June 12, 2017

Social pal-based authentication

Filed under: Computer Science, Cup of coffee — dvd @ 8:01 am

We can make multi-factor authentication actually work by relying on human’s unparalleled ability to recognize acquaintances and detect impersonators.

Multi-factor authentication, a mechanism where the user provides two or more loosely coupled evidences of their identity, has become ubiquitous in access management of computer systems. Compared to a single factor authentication, no single piece of information about the user is sufficient for authentication, and account take-over requires obtaining multiple kinds of information about the user.

However, known multi-factor authentication schemes rely on a single user’s knowledge, possession, and inherence. Consequently, while breaking multi-factor authentication is harder than breaking single-factor, password or key based, authentication, it still requires access to a single entity only.


June 17, 2015

Imagine: eNapkin

Filed under: Cup of coffee — dvd @ 10:01 am

Imagine that you have a great idea. You write it down on a napkin, show to your colleagues, they photograph the napkin with their smartphones, and will get back to you with investment proposals.

Now, what if instead of a napkin one of your colleagues has a laptop or a tablet handy? (more…)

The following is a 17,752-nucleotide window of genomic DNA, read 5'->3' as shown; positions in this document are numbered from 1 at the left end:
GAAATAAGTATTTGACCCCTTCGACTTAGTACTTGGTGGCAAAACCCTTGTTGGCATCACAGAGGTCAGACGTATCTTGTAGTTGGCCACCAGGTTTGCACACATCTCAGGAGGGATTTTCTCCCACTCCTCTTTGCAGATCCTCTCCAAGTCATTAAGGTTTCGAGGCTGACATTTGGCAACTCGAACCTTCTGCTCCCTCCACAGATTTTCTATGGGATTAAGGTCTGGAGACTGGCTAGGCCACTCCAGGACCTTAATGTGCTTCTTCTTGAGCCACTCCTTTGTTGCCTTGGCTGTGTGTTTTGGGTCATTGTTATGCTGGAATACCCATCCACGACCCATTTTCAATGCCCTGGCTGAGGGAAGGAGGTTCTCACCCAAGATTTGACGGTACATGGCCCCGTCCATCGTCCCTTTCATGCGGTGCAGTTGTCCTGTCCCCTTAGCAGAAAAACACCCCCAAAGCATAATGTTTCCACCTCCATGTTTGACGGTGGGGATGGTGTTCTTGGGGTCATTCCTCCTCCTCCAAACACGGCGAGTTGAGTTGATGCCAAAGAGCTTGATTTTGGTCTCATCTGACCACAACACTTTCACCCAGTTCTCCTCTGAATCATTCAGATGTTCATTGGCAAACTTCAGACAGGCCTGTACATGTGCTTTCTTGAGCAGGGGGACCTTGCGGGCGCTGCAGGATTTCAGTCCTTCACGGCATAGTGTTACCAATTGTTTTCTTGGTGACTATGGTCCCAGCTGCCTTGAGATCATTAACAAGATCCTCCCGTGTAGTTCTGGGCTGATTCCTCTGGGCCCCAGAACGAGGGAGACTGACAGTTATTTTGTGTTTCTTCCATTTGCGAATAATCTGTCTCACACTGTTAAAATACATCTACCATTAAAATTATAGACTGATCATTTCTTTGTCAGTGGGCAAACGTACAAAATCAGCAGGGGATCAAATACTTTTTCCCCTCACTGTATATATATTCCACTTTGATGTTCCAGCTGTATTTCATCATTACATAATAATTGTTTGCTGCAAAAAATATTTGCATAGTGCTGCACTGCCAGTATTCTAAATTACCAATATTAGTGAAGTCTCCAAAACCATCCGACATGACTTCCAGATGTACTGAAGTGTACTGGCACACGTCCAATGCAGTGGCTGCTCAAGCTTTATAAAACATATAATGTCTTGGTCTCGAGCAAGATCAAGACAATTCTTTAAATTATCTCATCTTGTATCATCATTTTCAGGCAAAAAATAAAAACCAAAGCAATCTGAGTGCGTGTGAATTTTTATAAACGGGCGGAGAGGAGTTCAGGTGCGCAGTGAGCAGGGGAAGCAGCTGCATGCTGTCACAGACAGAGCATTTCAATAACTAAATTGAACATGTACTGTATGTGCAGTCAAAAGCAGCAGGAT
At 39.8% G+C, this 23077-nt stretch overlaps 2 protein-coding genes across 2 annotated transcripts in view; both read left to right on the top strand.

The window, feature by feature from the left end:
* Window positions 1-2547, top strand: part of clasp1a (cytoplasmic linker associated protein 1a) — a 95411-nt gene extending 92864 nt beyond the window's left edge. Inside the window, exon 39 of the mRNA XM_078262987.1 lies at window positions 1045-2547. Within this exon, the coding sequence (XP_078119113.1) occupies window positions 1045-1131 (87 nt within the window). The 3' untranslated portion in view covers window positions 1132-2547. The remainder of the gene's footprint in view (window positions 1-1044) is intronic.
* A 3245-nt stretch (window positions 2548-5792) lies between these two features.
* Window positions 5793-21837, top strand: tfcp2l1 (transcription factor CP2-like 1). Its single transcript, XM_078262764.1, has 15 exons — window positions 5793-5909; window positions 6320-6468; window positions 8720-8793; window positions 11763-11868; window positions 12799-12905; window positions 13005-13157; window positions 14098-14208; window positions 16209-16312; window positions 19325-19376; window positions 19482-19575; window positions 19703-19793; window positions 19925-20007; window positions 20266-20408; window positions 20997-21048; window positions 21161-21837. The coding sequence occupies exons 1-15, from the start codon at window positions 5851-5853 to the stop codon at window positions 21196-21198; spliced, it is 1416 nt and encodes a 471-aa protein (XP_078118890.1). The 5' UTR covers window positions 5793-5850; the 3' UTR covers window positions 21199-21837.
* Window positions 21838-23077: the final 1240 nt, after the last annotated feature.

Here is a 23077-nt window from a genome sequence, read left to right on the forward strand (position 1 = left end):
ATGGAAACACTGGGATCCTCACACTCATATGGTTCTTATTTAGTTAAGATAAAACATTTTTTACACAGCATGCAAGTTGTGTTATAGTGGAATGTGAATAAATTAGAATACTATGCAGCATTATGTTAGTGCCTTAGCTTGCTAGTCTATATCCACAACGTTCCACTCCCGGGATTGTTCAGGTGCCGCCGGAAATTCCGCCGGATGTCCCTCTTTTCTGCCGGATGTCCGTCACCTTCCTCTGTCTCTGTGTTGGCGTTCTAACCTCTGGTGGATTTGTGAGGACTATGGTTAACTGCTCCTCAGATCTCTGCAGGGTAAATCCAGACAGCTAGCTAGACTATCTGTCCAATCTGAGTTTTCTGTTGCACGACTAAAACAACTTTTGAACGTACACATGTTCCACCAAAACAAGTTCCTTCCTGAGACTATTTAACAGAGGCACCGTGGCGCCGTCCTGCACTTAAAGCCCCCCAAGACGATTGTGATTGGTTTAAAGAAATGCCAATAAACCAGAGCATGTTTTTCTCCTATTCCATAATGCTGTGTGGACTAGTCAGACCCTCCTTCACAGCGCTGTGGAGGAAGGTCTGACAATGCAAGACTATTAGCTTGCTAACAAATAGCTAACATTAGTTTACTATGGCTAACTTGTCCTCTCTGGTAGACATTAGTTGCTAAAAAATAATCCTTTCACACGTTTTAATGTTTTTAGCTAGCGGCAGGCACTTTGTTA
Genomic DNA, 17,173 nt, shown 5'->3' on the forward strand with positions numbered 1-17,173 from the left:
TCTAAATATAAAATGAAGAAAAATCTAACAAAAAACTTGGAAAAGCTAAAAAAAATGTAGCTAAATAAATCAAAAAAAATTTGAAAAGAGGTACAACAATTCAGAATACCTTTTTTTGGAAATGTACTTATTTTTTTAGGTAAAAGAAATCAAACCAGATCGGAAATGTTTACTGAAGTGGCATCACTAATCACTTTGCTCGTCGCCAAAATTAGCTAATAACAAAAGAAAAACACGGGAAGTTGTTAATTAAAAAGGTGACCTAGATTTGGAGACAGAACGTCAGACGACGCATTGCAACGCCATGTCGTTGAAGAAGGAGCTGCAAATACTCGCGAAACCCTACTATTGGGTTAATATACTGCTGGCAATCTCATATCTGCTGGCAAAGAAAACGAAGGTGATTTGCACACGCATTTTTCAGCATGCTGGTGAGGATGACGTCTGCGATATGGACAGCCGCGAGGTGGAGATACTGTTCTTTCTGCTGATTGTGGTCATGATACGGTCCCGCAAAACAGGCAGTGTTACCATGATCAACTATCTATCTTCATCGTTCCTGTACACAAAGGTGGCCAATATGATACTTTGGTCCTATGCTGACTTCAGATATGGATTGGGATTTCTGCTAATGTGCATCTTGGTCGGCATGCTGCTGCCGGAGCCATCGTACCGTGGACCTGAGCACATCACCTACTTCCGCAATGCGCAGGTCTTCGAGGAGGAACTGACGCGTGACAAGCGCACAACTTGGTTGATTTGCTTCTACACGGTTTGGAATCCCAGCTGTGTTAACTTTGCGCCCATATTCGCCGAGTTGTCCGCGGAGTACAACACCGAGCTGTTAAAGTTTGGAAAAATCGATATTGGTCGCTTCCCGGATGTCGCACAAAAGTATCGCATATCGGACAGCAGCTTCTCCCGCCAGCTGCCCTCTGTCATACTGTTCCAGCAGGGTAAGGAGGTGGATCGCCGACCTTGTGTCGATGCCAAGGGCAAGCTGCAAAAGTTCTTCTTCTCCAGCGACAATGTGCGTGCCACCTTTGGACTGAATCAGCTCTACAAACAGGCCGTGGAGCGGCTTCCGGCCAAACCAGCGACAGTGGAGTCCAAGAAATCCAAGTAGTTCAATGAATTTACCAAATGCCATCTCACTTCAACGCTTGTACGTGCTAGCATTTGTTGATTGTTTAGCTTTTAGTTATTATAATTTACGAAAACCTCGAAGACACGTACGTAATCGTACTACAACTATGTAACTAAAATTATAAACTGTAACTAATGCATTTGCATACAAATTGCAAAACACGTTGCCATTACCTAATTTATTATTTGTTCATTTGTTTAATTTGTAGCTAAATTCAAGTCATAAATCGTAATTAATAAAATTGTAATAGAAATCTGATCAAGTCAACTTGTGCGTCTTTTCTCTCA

Imagine: Shopping Selflist

Filed under: Cup of coffee — dvd @ 12:03 am


  • a client on an old tablet or laptop in your kitchen, (sitting on the fridge and also holding a recipe book),
  • and a server serving a web page with shopping check list, automatically updated, to a mobile app.

Every time you run out of something (eggs, sugar, tea, …), you add this thing to the list of ‘missing’ goods (lookup/predictive input make adding easier). When you go shopping, whatever you added is in the shopping list, when you buy, you cross out the entry.

A background knowledge module knows how to measure different things (sugar in kg or packets, eggs are counted, etc.), and suggests default amounts to buy. If you have to buy too often, the amount is automatically increased.

June 16, 2015

Imagine: Book Worm

Filed under: Cup of coffee — dvd @ 11:20 pm

Imagine: a web app that sits on a collection of ebooks, shows the user a paragraph from a book, and asks the user whether they want

  1. get (buy) the whole book to read;
  2. read another paragraph from this book;
  3. read a paragraph from a similar book;
  4. read a paragraph from a different book.

The app can remember user’s past history to adjust suggestions. How paragraphs, similar, and different books are chosen is an interesting question.

For testing/development, free text repositories are available, for example, Project Gutenberg, but also many others.

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